Yuri Lebedev, the mayor of the city of Nizhni Novgorod situated on the Volga river, started today his election campaign – he is running for the governor of the Nizhni Novgorod Region. The start proved rather abrupt – he prohibited municipal officers from using personal and departmental automobiles and cell phones. The move was widely interpreted as Mr. Lebedev’s determination to bring the officials closer to the ordinary people – let them jostle in the overcrowded buses, hobble on the city’s snowy and icy sidewalks. Among PR-measures envisaged in the gubernatorial candidate’s programme also are: - providing backpays to municipal officers aimed to draw closer their lifestyles to that of common city residents; - municipal officers shall not turn up at work in warm underwear with the aim to interest them in the uninterrupted supply of warmth to residential buildings; - the “consolidation” of municipal officers by way of lodging into their apartments of bums selected by police for the period of the election campaign; - disconnection of municipal officers’ home phones. It may be a joke, though. Anyhow, while common people are having fun and feel like supporting the candidate, numerous bureaucrats will surely think twice before casting their ballots for Mr. Lebedev.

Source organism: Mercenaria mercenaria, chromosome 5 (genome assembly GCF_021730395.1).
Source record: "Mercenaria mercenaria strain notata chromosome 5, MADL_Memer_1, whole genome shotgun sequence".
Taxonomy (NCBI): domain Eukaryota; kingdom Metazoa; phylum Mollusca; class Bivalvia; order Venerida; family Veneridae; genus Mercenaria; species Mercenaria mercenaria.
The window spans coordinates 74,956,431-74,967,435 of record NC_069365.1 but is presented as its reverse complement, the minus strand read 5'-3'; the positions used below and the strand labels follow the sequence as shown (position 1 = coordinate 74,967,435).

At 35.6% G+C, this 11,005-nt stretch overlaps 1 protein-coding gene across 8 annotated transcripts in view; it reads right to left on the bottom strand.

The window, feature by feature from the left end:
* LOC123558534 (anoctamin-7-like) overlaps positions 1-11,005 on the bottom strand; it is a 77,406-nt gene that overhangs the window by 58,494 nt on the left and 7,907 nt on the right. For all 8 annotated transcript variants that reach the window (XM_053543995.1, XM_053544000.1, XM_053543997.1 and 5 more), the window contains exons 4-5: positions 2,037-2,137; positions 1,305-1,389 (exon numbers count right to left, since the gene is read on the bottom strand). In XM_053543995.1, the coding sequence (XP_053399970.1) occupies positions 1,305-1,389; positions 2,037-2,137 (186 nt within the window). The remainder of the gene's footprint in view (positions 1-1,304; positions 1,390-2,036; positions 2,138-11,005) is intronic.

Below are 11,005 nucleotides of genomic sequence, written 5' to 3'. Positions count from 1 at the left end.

As November 4 approaches (on this day, Russia and Belarus are to sign union programs), disputes between supporters and opponents of the integration become increasingly heated